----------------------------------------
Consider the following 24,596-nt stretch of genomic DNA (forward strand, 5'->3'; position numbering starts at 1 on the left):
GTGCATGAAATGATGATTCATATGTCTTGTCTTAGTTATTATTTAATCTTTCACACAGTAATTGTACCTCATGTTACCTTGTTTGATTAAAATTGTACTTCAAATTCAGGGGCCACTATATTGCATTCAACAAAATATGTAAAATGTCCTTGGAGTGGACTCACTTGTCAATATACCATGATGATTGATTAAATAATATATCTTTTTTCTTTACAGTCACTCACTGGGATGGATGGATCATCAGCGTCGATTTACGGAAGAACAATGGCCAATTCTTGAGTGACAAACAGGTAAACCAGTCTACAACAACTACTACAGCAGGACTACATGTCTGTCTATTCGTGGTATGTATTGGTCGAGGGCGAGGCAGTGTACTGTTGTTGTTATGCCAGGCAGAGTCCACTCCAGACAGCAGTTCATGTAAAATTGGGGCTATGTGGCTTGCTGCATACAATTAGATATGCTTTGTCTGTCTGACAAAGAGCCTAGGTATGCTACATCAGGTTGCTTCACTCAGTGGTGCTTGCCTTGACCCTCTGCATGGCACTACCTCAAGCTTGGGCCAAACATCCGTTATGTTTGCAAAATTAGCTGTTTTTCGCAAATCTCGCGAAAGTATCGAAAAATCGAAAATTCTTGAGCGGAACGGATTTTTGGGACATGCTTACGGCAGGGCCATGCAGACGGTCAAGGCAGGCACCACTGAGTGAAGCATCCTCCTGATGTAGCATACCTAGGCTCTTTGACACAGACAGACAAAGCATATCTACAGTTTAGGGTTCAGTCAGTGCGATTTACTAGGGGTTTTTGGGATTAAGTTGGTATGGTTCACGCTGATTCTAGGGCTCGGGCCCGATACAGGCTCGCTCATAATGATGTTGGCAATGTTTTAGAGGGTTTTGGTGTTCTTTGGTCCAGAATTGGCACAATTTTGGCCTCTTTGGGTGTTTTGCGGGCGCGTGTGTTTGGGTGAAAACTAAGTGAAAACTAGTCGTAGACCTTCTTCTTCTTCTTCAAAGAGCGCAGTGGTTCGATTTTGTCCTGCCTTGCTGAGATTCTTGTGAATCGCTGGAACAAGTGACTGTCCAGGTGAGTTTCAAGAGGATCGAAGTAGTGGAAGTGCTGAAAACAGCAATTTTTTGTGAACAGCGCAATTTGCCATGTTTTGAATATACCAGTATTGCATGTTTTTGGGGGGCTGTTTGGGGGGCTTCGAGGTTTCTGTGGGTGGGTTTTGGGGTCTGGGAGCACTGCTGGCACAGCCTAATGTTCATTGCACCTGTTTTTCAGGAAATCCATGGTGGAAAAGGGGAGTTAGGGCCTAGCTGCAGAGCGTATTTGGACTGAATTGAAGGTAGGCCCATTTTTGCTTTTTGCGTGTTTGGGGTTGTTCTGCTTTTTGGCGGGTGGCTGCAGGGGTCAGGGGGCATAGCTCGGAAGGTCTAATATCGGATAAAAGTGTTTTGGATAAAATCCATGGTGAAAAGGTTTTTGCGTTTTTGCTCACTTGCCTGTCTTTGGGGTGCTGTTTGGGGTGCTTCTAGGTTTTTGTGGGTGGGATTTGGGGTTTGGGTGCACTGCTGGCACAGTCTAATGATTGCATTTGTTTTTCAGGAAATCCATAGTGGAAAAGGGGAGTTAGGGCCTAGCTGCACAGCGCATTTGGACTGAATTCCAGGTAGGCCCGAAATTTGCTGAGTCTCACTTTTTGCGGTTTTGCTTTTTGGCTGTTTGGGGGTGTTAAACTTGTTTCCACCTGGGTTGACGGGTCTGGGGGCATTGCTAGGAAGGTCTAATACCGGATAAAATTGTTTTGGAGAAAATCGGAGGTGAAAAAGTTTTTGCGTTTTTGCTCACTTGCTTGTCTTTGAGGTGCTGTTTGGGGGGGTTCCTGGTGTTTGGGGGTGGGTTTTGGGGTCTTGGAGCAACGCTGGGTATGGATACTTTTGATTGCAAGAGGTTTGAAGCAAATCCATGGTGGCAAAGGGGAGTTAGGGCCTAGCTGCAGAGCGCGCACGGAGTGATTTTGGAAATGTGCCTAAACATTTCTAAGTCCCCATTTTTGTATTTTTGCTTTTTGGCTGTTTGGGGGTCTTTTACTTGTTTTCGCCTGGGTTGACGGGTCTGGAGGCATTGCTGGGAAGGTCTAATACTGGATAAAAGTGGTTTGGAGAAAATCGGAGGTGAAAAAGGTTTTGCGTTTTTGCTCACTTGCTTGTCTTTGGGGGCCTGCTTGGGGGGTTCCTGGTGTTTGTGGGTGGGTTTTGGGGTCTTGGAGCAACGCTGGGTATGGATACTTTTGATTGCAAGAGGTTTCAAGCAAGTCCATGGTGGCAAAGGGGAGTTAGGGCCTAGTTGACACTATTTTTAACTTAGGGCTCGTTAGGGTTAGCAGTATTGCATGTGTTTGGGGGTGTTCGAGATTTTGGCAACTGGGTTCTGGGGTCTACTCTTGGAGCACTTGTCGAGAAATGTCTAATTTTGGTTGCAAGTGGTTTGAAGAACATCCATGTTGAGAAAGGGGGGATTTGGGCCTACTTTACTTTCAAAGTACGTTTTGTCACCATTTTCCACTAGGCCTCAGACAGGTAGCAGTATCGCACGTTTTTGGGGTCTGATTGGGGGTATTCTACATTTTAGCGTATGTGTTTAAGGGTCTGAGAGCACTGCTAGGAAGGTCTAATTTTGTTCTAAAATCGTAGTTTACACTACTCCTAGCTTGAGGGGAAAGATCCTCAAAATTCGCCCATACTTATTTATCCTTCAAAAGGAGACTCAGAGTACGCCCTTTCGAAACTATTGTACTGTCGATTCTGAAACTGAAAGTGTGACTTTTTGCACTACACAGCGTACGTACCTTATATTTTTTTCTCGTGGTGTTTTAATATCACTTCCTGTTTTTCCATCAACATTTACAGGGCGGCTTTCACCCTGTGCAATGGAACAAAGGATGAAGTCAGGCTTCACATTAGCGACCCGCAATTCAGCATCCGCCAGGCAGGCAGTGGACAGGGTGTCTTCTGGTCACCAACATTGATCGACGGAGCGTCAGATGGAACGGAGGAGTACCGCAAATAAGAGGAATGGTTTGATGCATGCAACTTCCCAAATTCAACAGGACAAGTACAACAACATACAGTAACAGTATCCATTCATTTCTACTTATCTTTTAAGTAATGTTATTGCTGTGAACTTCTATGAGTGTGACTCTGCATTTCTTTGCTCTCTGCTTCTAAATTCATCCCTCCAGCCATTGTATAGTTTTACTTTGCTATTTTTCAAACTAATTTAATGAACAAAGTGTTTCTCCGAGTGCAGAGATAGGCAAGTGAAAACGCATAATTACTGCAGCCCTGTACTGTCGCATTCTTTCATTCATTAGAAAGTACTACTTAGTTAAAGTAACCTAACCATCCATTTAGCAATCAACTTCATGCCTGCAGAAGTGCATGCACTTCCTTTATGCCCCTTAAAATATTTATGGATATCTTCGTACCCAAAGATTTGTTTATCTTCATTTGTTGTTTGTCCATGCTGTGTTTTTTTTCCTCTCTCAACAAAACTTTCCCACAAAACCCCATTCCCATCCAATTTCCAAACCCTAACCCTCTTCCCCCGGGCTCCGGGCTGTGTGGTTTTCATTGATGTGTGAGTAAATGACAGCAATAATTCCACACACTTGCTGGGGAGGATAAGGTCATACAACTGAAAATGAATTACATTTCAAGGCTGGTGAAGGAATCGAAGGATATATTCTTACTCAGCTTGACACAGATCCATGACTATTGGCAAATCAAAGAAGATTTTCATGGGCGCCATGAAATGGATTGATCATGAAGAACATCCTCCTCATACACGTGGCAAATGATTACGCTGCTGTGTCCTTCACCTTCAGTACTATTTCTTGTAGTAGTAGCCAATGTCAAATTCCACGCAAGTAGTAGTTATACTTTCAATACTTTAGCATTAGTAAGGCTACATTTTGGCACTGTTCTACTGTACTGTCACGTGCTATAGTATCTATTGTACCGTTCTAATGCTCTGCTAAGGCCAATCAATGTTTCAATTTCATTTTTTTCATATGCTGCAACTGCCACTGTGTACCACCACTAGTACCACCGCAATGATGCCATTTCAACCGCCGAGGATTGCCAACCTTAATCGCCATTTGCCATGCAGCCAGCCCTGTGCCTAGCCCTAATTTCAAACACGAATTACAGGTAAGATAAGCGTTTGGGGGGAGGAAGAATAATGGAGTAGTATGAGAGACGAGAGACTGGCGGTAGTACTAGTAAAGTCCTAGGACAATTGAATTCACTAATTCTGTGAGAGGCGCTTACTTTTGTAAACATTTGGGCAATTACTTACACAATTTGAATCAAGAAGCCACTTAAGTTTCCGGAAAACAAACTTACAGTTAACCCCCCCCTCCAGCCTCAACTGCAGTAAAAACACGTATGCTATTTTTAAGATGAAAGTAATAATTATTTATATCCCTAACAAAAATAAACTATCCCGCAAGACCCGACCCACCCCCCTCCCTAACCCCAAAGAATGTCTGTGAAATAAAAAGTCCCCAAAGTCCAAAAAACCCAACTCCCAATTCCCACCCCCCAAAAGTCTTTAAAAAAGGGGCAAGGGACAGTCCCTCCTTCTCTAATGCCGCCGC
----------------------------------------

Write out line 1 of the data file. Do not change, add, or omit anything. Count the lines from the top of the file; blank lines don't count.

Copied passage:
Consider the following 24,596-nt stretch of genomic DNA (forward strand, 5'->3'; position numbering starts at 1 on the left):